Montreal engineer, Paul Leclaire designed the Clock Tower at the Old Port of Montreal. It constructed between 1919 and 1922 to help hide the hideous sheds which, at the time, lined the docks.
The imposing, lightly-colored concrete structure sits prominently on the Victoria Pier in Montreal’s Old Port.
In its lifetime, it has performed multiple roles: as a tribute to commemorate sailors lost at sea during the war. It was also built to direct entry to the Old Port, to hide nearby storage shelters, and, of course, to help Montrealers tell time!
Standing 40 meters tall, the Clock Tower directs entry to the harbor. Gillett and Johnston of England built its clock mechanism, which is identical to London’s Big Ben. And, just like Big Ben, sailors would set their timepieces by it for its exemplary accuracy. It really is a must-see attraction.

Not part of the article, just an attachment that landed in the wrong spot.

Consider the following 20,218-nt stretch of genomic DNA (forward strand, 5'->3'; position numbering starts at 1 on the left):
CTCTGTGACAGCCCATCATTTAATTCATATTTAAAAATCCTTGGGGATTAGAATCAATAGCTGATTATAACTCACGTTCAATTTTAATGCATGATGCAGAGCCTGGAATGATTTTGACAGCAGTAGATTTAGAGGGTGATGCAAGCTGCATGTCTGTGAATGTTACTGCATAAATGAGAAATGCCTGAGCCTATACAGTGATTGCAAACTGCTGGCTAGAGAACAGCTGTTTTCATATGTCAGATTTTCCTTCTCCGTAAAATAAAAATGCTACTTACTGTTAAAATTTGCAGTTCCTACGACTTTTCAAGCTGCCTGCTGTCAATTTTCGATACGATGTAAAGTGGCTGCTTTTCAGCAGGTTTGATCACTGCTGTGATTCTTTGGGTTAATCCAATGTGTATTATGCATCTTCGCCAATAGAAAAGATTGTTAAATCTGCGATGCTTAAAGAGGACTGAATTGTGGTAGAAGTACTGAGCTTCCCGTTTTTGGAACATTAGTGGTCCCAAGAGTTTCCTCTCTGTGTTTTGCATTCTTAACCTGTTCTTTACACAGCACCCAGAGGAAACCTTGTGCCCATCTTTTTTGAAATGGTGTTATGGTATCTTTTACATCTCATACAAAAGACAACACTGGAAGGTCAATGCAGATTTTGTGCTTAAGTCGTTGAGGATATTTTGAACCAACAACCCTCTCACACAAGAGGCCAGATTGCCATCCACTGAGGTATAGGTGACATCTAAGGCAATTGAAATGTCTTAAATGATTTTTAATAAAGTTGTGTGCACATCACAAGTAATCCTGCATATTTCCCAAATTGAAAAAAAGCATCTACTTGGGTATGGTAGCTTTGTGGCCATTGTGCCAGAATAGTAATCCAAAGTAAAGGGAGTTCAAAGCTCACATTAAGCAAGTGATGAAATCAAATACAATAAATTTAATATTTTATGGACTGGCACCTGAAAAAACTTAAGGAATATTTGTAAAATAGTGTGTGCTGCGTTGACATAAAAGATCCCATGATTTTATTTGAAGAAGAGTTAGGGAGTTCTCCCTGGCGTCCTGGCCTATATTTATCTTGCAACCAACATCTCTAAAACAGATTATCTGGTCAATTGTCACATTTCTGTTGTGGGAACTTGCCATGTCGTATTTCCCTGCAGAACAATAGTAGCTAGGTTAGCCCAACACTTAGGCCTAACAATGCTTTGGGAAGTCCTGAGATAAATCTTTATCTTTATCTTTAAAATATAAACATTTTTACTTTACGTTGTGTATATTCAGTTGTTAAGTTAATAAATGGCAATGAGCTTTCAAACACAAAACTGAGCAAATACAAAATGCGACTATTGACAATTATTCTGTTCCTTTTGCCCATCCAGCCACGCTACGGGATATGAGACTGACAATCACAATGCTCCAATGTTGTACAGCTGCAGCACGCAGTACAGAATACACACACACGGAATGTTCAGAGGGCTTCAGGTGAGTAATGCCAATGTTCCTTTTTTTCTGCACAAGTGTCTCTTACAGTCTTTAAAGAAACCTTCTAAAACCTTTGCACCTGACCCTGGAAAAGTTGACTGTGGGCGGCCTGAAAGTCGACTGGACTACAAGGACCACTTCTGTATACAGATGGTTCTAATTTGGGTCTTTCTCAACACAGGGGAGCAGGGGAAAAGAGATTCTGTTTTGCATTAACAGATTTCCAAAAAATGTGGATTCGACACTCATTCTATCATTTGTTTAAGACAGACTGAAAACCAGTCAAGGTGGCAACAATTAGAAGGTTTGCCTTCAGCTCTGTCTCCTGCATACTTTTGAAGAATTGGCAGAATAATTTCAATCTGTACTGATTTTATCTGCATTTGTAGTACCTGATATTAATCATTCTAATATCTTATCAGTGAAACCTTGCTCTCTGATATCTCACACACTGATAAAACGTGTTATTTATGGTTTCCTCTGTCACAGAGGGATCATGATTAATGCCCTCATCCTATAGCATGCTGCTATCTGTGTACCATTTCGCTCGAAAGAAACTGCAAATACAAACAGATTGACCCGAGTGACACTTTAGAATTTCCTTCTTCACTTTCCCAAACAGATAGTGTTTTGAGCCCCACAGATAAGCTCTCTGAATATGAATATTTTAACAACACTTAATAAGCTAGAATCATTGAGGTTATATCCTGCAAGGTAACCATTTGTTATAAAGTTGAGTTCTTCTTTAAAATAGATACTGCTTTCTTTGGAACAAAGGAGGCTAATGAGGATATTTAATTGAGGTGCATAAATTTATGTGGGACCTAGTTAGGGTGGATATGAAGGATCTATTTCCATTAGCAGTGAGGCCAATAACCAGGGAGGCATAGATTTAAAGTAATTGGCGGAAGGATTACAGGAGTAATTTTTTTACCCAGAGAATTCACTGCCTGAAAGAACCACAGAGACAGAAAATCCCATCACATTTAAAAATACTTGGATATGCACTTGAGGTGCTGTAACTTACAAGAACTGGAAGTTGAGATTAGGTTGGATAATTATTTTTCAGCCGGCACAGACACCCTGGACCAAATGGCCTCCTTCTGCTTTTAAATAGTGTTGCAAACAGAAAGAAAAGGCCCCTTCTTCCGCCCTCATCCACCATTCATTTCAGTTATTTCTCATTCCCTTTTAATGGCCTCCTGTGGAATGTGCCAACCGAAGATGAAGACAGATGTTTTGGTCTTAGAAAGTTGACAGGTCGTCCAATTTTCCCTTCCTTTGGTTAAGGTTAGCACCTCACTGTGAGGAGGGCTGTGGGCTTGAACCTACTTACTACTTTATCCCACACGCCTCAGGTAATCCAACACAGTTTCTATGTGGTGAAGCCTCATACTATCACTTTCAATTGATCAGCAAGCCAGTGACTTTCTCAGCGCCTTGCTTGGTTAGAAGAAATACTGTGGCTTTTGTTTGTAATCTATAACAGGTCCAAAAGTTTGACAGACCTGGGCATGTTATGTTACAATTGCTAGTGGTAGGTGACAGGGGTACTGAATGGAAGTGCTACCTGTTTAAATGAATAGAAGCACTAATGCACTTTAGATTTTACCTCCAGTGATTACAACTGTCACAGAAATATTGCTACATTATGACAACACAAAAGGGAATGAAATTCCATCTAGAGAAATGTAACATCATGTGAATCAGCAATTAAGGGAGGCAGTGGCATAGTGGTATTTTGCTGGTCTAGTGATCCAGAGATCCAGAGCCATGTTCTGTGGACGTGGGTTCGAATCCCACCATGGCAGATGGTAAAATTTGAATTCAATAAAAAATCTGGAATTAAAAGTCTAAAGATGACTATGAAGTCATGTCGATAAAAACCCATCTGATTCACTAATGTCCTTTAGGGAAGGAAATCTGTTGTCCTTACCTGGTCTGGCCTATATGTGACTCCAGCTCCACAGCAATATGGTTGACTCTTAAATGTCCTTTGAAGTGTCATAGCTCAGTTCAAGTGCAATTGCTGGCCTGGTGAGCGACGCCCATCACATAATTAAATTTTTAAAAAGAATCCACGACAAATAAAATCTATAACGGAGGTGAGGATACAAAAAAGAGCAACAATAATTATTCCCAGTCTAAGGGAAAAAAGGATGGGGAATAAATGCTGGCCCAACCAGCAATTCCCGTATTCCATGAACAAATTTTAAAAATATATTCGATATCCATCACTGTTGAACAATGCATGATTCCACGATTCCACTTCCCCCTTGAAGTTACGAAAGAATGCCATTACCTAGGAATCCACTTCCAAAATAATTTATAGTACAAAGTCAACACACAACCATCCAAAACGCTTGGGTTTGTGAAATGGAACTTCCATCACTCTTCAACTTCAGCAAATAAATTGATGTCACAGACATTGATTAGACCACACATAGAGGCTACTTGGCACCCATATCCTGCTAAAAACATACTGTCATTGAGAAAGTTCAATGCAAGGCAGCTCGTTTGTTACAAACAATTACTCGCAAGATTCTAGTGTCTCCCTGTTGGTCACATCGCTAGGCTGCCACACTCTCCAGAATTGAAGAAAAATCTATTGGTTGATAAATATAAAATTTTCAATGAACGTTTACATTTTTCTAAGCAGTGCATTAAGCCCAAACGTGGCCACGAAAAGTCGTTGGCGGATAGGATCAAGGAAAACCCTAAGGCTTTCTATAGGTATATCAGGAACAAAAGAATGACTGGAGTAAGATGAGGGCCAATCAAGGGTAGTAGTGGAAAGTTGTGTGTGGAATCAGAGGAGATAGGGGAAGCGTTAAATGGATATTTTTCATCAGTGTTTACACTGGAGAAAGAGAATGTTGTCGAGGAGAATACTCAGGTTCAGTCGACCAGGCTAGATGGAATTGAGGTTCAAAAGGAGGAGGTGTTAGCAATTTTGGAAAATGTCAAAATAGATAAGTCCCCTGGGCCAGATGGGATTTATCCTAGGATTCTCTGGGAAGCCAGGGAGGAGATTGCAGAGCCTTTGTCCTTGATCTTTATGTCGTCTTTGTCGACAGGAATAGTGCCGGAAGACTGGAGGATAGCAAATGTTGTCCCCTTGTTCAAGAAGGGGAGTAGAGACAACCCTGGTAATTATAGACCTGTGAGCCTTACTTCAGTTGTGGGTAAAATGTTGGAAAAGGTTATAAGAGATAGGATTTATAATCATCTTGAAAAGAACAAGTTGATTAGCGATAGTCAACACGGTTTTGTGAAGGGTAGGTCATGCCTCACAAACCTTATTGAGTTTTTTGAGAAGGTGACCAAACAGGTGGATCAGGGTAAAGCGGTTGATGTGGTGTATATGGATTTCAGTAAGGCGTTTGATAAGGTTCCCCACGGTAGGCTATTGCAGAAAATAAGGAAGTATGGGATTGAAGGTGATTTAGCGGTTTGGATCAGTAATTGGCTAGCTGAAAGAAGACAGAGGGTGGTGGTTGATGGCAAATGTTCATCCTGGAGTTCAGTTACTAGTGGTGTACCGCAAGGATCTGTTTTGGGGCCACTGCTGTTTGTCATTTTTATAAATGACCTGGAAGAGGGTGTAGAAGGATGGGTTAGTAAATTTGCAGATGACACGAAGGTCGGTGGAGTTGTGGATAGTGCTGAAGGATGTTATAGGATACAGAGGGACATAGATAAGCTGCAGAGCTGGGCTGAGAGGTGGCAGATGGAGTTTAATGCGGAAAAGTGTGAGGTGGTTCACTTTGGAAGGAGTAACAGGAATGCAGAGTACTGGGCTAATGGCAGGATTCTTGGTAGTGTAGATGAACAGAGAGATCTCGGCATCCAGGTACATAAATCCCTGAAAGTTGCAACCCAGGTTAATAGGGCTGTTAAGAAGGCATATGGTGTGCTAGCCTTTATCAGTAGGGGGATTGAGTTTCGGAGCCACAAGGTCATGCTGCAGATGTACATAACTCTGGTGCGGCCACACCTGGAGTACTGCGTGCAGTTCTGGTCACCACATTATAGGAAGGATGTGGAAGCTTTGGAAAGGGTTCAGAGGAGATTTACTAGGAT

The Clock Tower was the harbor’s time master in a period when watches were not an everyday accessory. Legend has it that when the clock wasn’t working, many employees of the port would arrive to work late.
Because of its extremely powerful light, the tower also functioned as a lighthouse to direct incoming ships.
Since 1996 the Montreal Clock Tower was classified as a federal heritage building. If you climb up its 192 steps to the top, you’ll have exceptional panoramic views of Montreal and the St. Lawrence River. And, you can visit this attraction at no charge in the summer months.
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